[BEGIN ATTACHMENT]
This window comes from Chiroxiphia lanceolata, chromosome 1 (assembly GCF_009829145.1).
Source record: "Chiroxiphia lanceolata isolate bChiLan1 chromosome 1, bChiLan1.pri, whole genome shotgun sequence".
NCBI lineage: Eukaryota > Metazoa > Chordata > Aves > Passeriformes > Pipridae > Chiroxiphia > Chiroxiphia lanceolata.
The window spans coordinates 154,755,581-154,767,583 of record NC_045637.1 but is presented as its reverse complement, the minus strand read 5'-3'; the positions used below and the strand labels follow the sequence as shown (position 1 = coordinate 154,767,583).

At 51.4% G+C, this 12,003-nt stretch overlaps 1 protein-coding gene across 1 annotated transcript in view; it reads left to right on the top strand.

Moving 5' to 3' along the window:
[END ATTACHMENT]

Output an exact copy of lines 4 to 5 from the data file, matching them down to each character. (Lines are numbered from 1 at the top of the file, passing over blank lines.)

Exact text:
The window spans coordinates 154,755,581-154,767,583 of record NC_045637.1 but is presented as its reverse complement, the minus strand read 5'-3'; the positions used below and the strand labels follow the sequence as shown (position 1 = coordinate 154,767,583).

At 51.4% G+C, this 12,003-nt stretch overlaps 1 protein-coding gene across 1 annotated transcript in view; it reads left to right on the top strand.